EPSRC DTP PhD studentship: Low-cost Alkaline SPE Water Electrolyser for Hydrogen Production
University of Exeter - College of Engineering, Mathematics and Physical Sciences
|Funding for:||UK Students, EU Students|
|Placed on:||1st November 2016|
|Closes:||11th January 2017|
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Main supervisor: Dr Xiaohong Li (University of Exeter)
Co-supervisor: Dr Asif Tahir (University of Exeter)
With a carbon-constrained world now a certainty, hydrogen is expected to provide a central solution to our needs for a sustainable fuel for our future transport requirements and also an approach to large scale storage of energy. Conventionally, H2 is produced by large process plant which reforms hydrocarbons to hydrogen and up to 95% of H2 production come from this method. In contrast to this method, water electrolysis provides a clean route to hydrogen from water without the consumption of fossil fuel or the emission of CO2. If the electricity comes from renewable energy sources, water electrolysis becomes a truly green technology.
Existing water electrolysis plants are usually based on cells with an aqueous alkaline electrolyte and a porous separator. The maximum current density is typically ~ 0.25A cm-2 and its energy efficiency is typically only ~ 60 %. These shortcomings led to the development of solid polymer electrolyte (SPE) water electrolysers. Acidic SPE electrolysers have a substantial improvement of conversion efficiency and are commercially available in small units. But until now they only offer expensive hydrogen because of its heavy dependence on precious metals as catalysts and using expensive membranes. It is obviously that, to help enable greater penetration of renewable energy sources, hydrogen from water must be cost-competitive.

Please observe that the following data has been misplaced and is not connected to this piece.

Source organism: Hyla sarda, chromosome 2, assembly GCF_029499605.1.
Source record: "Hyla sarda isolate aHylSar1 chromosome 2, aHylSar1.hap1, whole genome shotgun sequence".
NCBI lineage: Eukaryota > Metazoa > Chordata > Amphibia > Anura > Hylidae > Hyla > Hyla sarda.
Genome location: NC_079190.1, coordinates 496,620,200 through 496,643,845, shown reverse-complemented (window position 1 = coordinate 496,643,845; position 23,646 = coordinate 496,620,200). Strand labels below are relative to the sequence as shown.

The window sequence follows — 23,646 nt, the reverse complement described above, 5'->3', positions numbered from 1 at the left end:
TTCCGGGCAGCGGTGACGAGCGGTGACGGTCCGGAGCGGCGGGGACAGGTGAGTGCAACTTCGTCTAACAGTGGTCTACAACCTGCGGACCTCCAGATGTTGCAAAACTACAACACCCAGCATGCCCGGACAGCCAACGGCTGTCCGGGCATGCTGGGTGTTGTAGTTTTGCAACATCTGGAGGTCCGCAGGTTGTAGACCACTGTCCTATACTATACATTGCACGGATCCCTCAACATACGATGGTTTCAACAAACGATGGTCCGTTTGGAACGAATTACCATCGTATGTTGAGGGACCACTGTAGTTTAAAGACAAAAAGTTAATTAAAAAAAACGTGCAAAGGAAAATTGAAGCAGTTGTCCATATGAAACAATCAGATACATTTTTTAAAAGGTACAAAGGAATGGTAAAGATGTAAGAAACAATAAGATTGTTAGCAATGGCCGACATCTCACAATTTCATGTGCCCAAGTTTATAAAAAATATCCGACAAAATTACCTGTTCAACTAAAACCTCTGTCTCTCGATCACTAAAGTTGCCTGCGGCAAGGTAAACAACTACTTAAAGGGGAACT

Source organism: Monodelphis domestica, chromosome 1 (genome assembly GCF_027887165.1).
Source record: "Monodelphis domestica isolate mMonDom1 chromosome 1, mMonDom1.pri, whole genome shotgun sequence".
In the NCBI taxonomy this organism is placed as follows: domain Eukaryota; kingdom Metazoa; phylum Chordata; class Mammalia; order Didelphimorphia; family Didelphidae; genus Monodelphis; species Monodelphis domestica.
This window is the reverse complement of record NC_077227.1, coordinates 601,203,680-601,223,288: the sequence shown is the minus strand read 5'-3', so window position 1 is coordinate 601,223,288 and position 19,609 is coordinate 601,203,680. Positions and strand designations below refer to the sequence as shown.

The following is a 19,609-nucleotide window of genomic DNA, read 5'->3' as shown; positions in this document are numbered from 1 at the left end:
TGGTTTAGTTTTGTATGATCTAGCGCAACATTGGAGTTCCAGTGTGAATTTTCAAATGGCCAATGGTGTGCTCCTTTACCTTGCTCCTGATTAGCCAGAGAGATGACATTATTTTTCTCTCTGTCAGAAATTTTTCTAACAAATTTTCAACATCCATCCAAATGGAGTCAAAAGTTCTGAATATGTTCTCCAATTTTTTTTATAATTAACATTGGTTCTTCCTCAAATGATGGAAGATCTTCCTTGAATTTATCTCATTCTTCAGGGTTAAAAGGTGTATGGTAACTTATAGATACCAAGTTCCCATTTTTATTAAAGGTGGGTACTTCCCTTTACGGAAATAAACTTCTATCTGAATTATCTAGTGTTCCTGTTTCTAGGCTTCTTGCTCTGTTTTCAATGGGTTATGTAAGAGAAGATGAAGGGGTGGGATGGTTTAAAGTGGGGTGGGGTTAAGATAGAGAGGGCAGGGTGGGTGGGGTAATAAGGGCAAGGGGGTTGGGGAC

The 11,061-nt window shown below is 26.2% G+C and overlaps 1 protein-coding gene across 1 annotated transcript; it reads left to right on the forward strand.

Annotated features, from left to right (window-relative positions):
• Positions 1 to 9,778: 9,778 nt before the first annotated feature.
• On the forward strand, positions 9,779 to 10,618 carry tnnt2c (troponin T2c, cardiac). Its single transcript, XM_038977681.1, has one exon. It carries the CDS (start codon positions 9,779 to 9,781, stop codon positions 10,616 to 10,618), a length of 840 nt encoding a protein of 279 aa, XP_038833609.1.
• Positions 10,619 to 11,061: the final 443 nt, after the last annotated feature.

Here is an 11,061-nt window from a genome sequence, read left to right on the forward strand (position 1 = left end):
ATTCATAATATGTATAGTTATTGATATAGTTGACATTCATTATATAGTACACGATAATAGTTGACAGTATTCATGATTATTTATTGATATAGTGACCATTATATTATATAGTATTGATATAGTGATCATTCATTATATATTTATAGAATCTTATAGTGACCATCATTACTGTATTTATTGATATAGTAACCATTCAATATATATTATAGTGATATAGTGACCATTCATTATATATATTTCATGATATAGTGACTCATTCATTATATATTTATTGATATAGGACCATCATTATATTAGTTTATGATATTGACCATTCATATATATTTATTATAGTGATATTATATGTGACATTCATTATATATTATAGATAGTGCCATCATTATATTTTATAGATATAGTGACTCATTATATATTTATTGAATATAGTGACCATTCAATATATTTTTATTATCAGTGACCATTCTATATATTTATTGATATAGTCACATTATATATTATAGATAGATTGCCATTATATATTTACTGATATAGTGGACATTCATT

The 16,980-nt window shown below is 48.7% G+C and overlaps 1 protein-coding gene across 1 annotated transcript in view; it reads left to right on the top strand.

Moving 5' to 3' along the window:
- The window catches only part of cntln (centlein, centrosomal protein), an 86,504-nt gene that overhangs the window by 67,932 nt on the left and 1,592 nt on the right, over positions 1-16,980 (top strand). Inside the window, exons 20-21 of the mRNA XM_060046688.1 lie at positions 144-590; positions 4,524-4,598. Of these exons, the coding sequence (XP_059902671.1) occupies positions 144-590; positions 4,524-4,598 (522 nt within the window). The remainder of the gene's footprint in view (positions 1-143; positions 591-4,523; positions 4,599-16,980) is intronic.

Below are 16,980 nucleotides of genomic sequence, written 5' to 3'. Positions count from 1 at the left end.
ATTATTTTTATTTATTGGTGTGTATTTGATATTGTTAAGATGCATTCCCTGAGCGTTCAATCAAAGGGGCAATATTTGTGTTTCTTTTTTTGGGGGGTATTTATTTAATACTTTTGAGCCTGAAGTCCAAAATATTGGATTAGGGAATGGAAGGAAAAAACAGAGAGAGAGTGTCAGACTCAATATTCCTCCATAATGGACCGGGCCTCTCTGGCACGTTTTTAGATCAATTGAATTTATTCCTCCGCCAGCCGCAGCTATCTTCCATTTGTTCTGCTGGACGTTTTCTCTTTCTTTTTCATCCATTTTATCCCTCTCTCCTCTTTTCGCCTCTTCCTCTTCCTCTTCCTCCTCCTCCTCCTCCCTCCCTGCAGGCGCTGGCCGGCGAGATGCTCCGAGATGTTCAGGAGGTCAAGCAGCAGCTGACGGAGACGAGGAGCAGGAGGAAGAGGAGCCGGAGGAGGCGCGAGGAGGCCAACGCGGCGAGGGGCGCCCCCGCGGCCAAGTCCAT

This project aims to develop alkaline SPE electrolysers which utilise non-precious metal catalysts and give lower overpotentials for oxygen evolution compared to acidic systems, whilst maintaining improved efficiency for lower costs. The focus of the work is on developing efficient, stable catalysts for both the anode and cathode, fabricating the nanostructures of the chosen catalysts to maximise active surface area, selecting suitable corrosion-resistant substrates, membrane development and design of the cell.
3.5 year studentship: UK/EU tuition fees and an annual maintenance allowance at current Research Council rate. Current rate of £14,296 per year.
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South West England